Meta: are Project Promotions Acceptable as Articles?
Posted 23 Jun 2002 at 14:53 UTC by shlomif
There are many sites I try to visit regularily to find out about interesting or innovative projects: Freshmeat, SweetCode, Brave GNU World and more. I don't see Advogato as one of them or a site that intends to. Yet I keep seeing those project promotions here.
Advogato is a site about Open-Source Advocacy. As such it is concerned with meta-issues rather than each developer trying to promote his own toy project. That is my opinion and how I understand this site.
Even if you are trying to promote your projects (and there's nothing wrong with it) I think you might be doing it the wrong way. The best way to promote a project in the long run is to make a constant effort in maintaining and enhancing it (as long as you don't lose interest) and making periodical announcement to Freshmeat, and relevant mailing lists or Usenet groups. Eventually, enough people would notice you. (ESR elaborates on it in his excellent paper The Cathedral and the Bazaar)
If you are looking for developers, I'm not sure you are going to find them here. People here have their own interests and usually suffer from lack of time, and the most you'll get is a few mailing-list lurkers.
A good idea would be to have a article submission filter unlike a wiki but more like the sites you mentioned to maintain a on-topic flow control for the article submissions.
It takes a level away from the free flow and dispension of information to all equally but it allows for a easy block of off-topic articles.
This way a elite few of trusted managers get to decide who or what type of articles get posted from all the submissions. This may clog things up, take extra time, and slow down releases from the time they are posted.
The upturn is a group of the top people on this site get to decide who's articles get posted and this will maitain a topical article submission flow and keep the self promotion to a limit and trusted few who of course deserve it only. While this may be undemocratic or Wiki like, it may be burdensome and restrict the free flow of information it woudld be more efficient and less prone to problems.
A more democratic approach maybe to have a 'holding bin' of recent dated submissiosn that people can read (off of the homepage) vote on to which gets posted on the homepage based on number of votes and user certification level.
hmmm., posted 23 Jun 2002 at 17:31 UTC by async »
While "Advogato" is a pun on the word "advocate," the goal of this site is quite different than the usual sense of OS advocacy or free software advocacy. Advogato's advocacy is for developers of free software: to make life more enjoyable, the work more satisfying, and to help balance the tension between the free nature of the enterprise and the human need for tangible compensation. Advogato doesn't care about the market share growth percent of the free software operating systems. What Advogato cares about is how to make the best use of the opportunities, and deal with the challenges, that this growth is creating.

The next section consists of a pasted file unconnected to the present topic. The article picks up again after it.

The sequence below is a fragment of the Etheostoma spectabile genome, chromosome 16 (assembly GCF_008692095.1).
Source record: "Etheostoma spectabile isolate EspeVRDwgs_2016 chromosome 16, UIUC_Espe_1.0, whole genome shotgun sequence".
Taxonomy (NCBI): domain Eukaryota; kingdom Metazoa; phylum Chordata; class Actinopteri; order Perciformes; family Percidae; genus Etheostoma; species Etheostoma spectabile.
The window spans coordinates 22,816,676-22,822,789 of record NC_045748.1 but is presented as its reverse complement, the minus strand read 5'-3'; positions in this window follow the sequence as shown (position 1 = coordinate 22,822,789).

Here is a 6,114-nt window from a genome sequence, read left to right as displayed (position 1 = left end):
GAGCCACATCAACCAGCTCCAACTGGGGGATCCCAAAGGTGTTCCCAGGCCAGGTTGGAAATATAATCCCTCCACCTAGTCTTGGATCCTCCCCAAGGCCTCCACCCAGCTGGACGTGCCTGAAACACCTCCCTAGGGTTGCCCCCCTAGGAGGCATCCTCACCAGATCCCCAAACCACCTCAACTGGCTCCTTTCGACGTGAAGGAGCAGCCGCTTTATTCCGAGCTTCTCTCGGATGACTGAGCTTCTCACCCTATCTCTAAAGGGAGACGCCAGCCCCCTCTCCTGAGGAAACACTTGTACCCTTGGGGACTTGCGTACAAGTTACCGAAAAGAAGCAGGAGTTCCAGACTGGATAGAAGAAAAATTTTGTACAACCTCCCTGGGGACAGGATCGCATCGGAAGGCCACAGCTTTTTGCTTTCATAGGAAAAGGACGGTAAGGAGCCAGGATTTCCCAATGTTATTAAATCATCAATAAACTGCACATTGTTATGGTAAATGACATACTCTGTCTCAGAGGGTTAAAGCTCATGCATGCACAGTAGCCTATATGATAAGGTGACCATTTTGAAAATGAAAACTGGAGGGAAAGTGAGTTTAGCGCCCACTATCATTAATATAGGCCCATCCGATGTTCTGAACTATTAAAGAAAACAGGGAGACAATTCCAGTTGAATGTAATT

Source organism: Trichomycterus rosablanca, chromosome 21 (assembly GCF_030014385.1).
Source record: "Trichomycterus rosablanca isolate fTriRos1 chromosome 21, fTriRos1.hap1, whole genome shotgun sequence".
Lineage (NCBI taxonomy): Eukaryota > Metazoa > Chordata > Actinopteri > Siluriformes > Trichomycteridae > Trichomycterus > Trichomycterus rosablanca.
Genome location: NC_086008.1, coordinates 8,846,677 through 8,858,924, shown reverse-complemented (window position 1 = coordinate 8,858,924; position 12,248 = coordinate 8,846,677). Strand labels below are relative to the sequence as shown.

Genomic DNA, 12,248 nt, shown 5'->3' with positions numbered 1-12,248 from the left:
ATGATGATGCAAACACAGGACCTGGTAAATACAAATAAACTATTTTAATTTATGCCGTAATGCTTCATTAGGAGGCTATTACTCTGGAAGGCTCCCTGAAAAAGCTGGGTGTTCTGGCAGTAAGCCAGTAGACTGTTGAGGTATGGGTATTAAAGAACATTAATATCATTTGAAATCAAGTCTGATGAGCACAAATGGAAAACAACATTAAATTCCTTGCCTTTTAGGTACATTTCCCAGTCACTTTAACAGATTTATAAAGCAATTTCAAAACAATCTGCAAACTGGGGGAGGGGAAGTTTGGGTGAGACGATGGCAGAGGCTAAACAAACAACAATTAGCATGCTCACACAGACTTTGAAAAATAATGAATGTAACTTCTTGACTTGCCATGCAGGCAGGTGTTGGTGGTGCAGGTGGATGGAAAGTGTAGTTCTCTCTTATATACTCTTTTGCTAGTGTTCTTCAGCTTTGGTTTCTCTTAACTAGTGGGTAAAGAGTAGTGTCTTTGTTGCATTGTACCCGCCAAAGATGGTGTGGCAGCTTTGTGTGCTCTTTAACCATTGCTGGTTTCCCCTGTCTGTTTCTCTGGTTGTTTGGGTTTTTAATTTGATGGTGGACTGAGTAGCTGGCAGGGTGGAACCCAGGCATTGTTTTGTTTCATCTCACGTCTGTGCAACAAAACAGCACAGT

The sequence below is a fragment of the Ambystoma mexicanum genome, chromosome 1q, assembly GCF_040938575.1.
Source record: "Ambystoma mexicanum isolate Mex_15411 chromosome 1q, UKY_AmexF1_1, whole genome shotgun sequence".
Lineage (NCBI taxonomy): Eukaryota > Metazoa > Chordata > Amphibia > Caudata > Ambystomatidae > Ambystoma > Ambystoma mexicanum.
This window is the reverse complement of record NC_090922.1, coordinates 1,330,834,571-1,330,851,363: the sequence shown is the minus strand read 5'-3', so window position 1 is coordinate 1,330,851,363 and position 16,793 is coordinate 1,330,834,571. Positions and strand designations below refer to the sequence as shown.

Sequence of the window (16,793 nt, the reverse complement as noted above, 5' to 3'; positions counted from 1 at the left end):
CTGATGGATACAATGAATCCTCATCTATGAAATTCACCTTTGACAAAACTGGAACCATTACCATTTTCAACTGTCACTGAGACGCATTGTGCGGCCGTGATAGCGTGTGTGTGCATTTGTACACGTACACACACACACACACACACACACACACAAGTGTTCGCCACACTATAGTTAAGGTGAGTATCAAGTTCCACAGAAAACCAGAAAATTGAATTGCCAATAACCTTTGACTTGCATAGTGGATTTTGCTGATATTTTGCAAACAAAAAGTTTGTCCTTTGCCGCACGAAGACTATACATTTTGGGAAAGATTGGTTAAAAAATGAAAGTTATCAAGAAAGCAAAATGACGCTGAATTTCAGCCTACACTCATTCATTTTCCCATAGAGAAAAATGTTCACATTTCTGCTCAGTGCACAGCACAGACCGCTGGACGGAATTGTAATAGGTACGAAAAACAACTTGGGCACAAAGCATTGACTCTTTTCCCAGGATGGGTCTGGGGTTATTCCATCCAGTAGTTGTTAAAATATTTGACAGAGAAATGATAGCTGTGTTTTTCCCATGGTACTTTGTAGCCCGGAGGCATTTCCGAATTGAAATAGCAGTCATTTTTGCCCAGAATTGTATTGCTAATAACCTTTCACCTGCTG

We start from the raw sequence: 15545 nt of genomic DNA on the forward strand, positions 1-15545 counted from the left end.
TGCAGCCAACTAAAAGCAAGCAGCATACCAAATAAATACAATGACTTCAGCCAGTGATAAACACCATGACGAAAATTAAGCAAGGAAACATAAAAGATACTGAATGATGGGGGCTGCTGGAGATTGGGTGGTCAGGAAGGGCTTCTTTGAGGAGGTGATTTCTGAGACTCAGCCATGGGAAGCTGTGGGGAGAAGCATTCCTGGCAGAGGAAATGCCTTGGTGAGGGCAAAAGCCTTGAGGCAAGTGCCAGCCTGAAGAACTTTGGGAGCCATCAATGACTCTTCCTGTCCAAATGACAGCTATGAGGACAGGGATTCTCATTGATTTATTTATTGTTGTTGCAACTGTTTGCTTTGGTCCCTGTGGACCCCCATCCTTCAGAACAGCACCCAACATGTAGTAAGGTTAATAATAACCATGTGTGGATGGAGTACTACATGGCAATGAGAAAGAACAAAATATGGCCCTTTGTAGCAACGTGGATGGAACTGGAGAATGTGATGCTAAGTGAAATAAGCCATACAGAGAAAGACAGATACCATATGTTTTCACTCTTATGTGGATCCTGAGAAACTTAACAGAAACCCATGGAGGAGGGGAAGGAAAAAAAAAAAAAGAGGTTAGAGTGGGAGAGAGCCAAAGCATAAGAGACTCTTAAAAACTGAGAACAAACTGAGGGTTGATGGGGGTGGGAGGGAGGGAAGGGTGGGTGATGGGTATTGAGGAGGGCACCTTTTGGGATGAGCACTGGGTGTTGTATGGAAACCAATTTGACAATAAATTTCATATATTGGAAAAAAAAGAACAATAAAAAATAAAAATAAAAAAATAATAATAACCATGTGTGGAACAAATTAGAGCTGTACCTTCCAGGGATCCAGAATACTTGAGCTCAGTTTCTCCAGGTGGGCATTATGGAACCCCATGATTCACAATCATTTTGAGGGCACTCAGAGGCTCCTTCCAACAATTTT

Keep it free, posted 23 Jun 2002 at 18:24 UTC by amars »
While it's a annoying to see some overzealous programmer shamelessly promote their own creation or someone without any clue abusing the intentions of the site, i think advogato should remain a forum which fosters free and open discussions, regardless of content.
Advogato is only what we make of it, it is and will continue to be a good thing. I think a better solution to eliminating "abuses" would be to raise the bar on content by submitting better articles, the trolls will weed themselves out, if not so be it, we can ignore the articles like i and many do quite often. I *want* to see better content, but i'm not too terribly worried about self promotion here, the advogato "community" on the whole is full of alot of bright individuals who can make their own decisions as to whether or not an article is worth reading.
I actually like reading the self-promotional articles on Advogato and I read the recentlog almost on a daily basis. It's not that it's great food for thought, but it's an easy way of keeping track of the movers and shakers. Bear in mind - I am not a developer myself. Something that really annoys me, though, are discussions about the discussion. Meta-articles are often boring and almost everytime submitted by rookies that wants to tell everyone how things ought to be run.
and point out what I think everyone else is thinking. mglazer, I'm pretty sure post was written in response of "Zope Replication in PHP", for which you ironicly replied that there should be a submission filter added.
Anyway, I'm against a submission filter. Leave advogato open. Articles on the front page arn't abused enough IMO to need any sort of filtering other than the metric right now.
Be bold, by all means, it sometimes clears up the unobvious.
I was sarcastic.
Advogato is unique until itself with its freedom publishing.
Plugs, posted 24 Jun 2002 at 05:08 UTC by Zaitcev »
I happen to stand and fall by a certain project,
so it is only natural that every second entry in my diary